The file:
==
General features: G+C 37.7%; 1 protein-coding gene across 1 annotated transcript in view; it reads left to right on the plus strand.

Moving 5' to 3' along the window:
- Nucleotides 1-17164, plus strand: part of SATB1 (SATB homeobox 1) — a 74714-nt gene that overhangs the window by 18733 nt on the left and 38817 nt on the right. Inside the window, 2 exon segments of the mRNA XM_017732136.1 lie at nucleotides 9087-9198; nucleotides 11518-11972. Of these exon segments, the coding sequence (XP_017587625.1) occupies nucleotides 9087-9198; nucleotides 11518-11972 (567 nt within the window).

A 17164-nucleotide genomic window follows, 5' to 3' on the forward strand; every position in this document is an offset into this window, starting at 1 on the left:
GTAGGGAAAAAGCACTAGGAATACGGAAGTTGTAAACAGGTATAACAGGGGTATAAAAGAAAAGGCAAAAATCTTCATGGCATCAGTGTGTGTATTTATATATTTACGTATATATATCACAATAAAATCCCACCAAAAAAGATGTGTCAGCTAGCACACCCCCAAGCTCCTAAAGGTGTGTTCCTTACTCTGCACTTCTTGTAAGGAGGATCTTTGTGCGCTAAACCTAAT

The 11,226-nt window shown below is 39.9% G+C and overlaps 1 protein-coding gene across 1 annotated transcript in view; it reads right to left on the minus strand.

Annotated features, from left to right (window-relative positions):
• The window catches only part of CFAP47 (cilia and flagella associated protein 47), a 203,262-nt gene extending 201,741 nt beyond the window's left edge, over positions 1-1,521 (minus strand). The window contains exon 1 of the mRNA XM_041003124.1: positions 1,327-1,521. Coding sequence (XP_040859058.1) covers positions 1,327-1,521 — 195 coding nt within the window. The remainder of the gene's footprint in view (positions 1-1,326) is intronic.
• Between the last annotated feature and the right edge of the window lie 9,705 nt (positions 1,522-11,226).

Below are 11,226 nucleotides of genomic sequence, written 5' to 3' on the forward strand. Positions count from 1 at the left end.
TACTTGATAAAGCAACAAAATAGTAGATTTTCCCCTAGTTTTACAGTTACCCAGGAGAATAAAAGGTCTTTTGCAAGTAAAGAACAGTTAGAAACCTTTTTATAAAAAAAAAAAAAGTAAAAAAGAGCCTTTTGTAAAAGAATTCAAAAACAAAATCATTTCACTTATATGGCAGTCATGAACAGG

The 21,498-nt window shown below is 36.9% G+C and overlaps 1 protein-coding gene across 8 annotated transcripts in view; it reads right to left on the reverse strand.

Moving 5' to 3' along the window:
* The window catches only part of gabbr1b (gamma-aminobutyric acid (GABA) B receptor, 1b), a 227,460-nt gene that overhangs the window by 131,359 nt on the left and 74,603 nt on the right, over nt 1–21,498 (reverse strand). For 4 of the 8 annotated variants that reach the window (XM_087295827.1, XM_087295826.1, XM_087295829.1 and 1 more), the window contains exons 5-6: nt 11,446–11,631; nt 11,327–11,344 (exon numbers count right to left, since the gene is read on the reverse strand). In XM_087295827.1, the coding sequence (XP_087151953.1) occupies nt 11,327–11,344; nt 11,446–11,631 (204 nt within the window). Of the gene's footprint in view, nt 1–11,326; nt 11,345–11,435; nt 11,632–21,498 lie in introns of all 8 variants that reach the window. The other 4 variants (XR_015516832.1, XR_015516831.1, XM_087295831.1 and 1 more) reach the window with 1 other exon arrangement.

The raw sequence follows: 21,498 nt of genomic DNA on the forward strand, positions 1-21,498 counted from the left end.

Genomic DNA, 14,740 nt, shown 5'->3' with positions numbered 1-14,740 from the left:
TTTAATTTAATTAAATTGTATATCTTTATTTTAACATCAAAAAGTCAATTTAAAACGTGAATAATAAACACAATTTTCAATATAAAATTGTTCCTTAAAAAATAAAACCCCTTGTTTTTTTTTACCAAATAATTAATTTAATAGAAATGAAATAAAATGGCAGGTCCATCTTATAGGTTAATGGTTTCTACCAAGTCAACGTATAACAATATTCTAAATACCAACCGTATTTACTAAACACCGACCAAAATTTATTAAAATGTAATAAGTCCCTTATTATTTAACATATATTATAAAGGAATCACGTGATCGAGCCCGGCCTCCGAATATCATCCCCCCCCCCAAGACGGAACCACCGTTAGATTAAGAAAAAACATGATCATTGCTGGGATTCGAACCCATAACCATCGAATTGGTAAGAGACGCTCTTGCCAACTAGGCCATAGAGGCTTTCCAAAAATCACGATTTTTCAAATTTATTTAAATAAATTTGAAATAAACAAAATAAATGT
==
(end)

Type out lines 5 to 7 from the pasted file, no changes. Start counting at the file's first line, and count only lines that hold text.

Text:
GTAGGGAAAAAGCACTAGGAATACGGAAGTTGTAAACAGGTATAACAGGGGTATAAAAGAAAAGGCAAAAATCTTCATGGCATCAGTGTGTGTATTTATATATTTACGTATATATATCACAATAAAATCCCACCAAAAAAGATGTGTCAGCTAGCACACCCCCAAGCTCCTAAAGGTGTGTTCCTTACTCTGCACTTCTTGTAAGGAGGATCTTTGTGCGCTAAACCTAAT

The 11,226-nt window shown below is 39.9% G+C and overlaps 1 protein-coding gene across 1 annotated transcript in view; it reads right to left on the minus strand.

Annotated features, from left to right (window-relative positions):